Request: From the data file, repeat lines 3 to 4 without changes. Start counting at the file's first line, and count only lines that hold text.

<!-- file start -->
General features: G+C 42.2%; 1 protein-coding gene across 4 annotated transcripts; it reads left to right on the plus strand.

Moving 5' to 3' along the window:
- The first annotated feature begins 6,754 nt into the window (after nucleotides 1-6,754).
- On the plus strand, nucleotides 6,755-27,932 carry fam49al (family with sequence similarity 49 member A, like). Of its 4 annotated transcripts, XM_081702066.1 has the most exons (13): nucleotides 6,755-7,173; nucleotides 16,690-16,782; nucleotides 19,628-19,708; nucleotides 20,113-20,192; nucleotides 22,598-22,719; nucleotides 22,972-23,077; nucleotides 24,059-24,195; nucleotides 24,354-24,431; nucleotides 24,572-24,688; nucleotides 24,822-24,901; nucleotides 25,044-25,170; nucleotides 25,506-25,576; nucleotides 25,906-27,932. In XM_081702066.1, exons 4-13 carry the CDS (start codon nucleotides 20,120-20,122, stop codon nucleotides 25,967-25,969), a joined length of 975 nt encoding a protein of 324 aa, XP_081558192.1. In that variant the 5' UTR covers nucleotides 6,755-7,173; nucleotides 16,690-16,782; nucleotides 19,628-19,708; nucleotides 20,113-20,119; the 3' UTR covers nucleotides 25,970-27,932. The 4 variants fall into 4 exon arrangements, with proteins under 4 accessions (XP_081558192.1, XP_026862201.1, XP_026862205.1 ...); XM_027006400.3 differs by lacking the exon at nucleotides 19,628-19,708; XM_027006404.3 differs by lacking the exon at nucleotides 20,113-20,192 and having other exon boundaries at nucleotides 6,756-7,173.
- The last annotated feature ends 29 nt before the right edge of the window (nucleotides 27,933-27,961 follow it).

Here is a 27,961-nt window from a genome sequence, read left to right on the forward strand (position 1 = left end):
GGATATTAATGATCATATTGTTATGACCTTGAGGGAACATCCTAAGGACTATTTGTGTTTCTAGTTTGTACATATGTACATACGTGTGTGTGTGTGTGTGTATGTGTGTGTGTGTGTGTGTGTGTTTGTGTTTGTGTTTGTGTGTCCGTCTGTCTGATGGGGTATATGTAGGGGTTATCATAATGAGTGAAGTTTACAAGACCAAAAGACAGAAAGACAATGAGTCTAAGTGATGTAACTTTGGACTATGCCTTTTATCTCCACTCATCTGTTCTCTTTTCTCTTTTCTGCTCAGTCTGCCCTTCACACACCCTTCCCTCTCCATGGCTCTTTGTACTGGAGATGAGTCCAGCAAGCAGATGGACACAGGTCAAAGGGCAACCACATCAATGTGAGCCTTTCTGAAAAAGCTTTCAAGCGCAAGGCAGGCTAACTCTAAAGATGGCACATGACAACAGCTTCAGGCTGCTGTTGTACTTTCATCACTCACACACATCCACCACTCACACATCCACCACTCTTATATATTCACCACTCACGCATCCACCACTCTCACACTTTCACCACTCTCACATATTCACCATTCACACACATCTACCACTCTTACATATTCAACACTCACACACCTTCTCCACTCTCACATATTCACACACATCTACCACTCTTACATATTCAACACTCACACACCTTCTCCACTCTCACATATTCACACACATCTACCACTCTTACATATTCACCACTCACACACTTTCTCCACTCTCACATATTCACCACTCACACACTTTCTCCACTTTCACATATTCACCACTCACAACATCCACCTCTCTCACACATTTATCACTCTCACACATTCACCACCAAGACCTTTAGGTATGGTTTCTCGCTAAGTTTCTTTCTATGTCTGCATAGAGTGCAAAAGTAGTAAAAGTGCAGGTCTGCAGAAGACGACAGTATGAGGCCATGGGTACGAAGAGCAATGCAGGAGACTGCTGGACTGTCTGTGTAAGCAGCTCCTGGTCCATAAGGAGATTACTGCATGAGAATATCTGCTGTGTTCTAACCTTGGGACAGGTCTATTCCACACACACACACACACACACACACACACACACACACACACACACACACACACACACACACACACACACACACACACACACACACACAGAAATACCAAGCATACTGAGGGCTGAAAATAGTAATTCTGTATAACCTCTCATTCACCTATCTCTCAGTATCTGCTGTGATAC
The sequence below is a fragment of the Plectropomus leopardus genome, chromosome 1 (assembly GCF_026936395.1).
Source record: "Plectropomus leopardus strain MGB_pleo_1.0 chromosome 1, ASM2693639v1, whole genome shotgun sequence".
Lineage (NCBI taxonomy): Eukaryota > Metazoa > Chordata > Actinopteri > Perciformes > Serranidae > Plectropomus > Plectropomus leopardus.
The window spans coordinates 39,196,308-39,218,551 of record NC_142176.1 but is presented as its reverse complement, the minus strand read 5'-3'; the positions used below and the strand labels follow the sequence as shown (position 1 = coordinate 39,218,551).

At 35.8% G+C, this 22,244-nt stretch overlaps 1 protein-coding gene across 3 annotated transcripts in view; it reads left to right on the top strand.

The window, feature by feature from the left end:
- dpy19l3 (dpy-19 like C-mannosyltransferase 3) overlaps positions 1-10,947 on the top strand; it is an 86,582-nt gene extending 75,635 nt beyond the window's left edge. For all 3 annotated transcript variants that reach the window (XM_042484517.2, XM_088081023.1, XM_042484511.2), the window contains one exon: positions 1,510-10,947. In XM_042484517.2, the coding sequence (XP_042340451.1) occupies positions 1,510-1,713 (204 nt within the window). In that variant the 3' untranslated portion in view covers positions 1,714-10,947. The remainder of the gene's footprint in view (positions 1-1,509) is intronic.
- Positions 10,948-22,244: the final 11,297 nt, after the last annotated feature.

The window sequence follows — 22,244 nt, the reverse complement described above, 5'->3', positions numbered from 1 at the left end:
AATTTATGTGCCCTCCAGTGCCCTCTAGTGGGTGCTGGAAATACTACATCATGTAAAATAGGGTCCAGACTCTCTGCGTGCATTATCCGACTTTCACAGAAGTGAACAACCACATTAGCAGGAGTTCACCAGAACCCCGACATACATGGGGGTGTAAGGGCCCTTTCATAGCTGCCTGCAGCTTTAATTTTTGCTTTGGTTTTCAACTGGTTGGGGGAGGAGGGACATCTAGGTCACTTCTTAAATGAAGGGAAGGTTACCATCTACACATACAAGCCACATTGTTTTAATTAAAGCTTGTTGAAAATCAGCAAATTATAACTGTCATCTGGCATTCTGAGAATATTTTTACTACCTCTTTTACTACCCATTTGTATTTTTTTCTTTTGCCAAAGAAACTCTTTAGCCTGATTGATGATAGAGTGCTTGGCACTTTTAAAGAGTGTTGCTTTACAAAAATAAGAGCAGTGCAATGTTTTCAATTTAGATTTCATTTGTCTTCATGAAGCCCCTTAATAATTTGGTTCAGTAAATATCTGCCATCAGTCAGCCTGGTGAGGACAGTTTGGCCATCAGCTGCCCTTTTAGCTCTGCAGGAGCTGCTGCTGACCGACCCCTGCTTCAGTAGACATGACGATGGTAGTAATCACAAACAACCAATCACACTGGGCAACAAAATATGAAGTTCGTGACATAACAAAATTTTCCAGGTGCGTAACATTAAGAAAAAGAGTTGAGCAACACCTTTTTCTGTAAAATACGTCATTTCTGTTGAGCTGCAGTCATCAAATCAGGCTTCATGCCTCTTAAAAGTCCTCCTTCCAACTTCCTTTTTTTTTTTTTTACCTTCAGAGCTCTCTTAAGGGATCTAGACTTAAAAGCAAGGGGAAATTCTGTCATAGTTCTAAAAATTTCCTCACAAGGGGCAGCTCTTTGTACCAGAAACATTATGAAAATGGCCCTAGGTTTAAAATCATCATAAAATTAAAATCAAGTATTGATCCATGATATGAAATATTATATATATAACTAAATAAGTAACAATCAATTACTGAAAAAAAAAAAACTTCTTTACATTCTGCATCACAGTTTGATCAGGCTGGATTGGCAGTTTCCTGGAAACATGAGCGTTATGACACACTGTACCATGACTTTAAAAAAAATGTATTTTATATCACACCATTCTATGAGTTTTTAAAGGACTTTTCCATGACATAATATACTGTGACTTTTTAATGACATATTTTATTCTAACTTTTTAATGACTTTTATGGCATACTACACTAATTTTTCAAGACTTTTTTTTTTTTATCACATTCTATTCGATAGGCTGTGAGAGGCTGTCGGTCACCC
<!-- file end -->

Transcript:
- The first annotated feature begins 6,754 nt into the window (after nucleotides 1-6,754).
- On the plus strand, nucleotides 6,755-27,932 carry fam49al (family with sequence similarity 49 member A, like). Of its 4 annotated transcripts, XM_081702066.1 has the most exons (13): nucleotides 6,755-7,173; nucleotides 16,690-16,782; nucleotides 19,628-19,708; nucleotides 20,113-20,192; nucleotides 22,598-22,719; nucleotides 22,972-23,077; nucleotides 24,059-24,195; nucleotides 24,354-24,431; nucleotides 24,572-24,688; nucleotides 24,822-24,901; nucleotides 25,044-25,170; nucleotides 25,506-25,576; nucleotides 25,906-27,932. In XM_081702066.1, exons 4-13 carry the CDS (start codon nucleotides 20,120-20,122, stop codon nucleotides 25,967-25,969), a joined length of 975 nt encoding a protein of 324 aa, XP_081558192.1. In that variant the 5' UTR covers nucleotides 6,755-7,173; nucleotides 16,690-16,782; nucleotides 19,628-19,708; nucleotides 20,113-20,119; the 3' UTR covers nucleotides 25,970-27,932. The 4 variants fall into 4 exon arrangements, with proteins under 4 accessions (XP_081558192.1, XP_026862201.1, XP_026862205.1 ...); XM_027006400.3 differs by lacking the exon at nucleotides 19,628-19,708; XM_027006404.3 differs by lacking the exon at nucleotides 20,113-20,192 and having other exon boundaries at nucleotides 6,756-7,173.